Carrie Secrist Gallery is pleased to present gallery artist Anne Lindberg’s vivid messenger. This virtual exhibition of new work made in her Hudson Valley studio between late 2019 and mid-May 2020 will debut on June 27 in our Online Viewing Room through July 25, 2020.
Contextually placed and presented within our new world order, Lindberg’s small mostly square drawings, made with graphite and colored pencil, quantify a particular shared moment, express an exploratory tone and represent Lindberg’s experience therein. Advancing her use of abstraction and emotive fields of lines, these drawings continue to explore atmospheric, rhythmic layers of luminous color. Importantly, the objective capacity of what these formal drawings represent directly relates to when and where they were made.
In late 2019, Lindberg made a series of small drawings called something clear. Each drawing suggests a shadow entering the space of the drawing, a crisp clear shape coming from an ambiguous source. Who knew that in late February, just a couple of months later, the world would come under a viral shadow and suddenly become so uncertain, uneasy, so unclear? COVID-19 is a vivid messenger standing at our doorstep right now, busting the door open. This virus and the pain, loss and havoc it is creating across the globe brings into stark reality the intertwined relationship between climate and human health.
Responding to these national and global emergencies, Lindberg has linked the time of their making to the emergence of two annual spring arrivals at her studio in New York State’s Hudson Valley: spring peepers in late February, followed in April by the cacophonous medley of the bobolinks. The annual song of the tiny peepers (frogs the size of a green grape who sing all night) and the goofy chatter of the bobolink (striking black & white birds with brilliant yellow markings who gurgle all day as they nest in grassy fields) guided her along the way.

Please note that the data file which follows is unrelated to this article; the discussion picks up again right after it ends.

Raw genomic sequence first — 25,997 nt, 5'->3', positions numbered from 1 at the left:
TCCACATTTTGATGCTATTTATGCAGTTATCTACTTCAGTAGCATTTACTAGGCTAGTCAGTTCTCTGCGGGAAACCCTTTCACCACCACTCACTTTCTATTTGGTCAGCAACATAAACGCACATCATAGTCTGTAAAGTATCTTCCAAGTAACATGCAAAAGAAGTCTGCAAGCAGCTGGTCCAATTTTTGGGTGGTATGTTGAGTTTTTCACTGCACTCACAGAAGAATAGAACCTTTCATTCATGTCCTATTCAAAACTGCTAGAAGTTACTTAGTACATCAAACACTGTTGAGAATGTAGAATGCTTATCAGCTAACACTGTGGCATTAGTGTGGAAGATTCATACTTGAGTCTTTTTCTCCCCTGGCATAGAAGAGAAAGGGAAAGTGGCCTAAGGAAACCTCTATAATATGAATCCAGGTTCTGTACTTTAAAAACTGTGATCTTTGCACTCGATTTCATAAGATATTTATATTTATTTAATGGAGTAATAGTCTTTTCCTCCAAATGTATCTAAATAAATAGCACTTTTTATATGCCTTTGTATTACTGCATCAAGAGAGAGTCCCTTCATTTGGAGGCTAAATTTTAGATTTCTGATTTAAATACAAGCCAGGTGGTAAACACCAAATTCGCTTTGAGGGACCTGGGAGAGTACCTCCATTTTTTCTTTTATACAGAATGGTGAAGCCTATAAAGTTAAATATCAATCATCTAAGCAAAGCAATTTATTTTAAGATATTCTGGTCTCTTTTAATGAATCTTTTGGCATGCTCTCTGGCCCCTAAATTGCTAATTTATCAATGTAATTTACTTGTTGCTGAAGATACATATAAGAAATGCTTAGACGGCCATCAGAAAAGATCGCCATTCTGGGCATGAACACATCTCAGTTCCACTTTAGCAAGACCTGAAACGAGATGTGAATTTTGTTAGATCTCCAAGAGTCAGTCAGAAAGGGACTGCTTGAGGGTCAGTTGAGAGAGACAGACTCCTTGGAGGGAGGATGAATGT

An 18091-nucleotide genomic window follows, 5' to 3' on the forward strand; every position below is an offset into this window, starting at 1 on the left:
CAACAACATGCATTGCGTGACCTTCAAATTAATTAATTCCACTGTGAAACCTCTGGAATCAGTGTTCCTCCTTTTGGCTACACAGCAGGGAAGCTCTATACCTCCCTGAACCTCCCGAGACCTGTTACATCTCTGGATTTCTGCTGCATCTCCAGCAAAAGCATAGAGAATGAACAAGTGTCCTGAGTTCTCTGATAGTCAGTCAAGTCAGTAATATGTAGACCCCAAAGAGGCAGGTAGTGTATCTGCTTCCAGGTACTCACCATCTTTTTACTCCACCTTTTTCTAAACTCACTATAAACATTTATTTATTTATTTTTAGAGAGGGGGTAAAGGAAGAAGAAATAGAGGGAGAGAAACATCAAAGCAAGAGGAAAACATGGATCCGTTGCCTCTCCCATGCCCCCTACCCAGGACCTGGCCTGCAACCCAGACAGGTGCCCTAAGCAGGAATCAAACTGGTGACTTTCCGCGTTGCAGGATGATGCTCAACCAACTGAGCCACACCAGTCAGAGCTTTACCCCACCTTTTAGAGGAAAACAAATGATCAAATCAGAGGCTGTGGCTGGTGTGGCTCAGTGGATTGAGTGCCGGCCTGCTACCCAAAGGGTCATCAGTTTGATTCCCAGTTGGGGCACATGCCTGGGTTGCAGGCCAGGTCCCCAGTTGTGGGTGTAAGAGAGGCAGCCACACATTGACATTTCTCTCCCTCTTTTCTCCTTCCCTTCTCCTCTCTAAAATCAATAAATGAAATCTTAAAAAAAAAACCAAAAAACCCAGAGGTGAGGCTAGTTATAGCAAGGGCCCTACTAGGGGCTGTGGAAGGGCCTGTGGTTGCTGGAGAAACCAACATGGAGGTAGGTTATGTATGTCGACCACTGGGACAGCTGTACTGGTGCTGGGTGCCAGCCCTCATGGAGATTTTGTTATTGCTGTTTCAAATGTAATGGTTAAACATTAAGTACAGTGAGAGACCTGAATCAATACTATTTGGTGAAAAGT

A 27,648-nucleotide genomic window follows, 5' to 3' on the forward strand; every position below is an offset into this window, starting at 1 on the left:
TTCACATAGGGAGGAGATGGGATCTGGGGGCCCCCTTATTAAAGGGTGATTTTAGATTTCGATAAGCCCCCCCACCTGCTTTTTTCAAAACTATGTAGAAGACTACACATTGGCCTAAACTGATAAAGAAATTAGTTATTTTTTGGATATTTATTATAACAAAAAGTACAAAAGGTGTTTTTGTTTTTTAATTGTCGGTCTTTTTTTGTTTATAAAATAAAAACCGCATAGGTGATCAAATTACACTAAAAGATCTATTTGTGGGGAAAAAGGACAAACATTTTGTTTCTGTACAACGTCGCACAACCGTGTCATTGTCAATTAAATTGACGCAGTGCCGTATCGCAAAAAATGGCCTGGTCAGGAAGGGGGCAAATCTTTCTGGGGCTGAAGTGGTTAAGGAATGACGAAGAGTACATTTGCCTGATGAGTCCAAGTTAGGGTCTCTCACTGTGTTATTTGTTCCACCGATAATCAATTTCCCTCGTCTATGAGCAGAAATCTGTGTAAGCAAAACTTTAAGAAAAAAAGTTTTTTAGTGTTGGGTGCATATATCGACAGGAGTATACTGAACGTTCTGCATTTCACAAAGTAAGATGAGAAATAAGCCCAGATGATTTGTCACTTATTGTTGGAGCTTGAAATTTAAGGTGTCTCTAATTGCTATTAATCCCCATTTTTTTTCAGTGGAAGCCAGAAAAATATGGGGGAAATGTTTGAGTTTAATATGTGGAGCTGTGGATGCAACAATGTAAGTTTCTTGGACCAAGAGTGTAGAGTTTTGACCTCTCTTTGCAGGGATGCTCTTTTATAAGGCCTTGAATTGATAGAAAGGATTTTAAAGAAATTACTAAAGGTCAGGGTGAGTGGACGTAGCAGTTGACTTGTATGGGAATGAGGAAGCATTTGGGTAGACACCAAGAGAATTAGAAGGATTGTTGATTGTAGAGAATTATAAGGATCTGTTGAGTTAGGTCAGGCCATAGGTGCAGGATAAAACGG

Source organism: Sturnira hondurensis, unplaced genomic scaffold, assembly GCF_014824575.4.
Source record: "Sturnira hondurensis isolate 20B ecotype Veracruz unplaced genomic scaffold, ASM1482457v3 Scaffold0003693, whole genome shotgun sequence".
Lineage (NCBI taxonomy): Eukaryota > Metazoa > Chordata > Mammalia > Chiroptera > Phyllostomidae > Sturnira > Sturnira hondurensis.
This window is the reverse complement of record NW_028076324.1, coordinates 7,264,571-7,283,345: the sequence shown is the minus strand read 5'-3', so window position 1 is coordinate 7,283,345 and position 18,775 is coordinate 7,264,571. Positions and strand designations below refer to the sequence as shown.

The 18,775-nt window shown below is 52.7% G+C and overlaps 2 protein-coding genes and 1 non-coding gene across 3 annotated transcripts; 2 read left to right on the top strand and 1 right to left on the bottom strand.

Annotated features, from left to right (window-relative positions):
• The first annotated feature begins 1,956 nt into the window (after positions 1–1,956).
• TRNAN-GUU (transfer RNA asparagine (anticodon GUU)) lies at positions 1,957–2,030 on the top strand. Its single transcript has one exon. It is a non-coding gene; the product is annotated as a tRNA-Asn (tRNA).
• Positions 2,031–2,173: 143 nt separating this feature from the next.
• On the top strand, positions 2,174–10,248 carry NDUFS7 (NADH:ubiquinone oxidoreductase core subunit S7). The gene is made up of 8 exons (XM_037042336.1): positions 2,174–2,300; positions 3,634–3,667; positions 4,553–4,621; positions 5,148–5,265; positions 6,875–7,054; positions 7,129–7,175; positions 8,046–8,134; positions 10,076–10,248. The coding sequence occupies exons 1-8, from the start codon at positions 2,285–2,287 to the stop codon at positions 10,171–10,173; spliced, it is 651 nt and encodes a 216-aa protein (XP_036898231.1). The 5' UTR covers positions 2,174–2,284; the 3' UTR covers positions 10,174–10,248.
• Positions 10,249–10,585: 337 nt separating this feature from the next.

After the state of New York began shelter-in-place in early March, Lindberg was moved to quickly respond through drawing. What evolved is a series of flash drawings — tonal fields of graphite and colored pencil with interruptions, exceptions, unannounced shifts, surprises, disturbances, intrusions, flashes of errant color – that messenger at the door. These new drawings, richly layered with striking passages of color, reflect Lindberg’s psychological state. They are choruses of rapture and despair, at once rhythmic and continuous, and then suddenly flashed with color. Ultimately, they are honest expressions of this difficult moment in time.
At the request of Anne Lindberg, 10% of all sales will be donated to the Greater Chicago Food Depository to help Chicagoans that have been affected by COVID-19.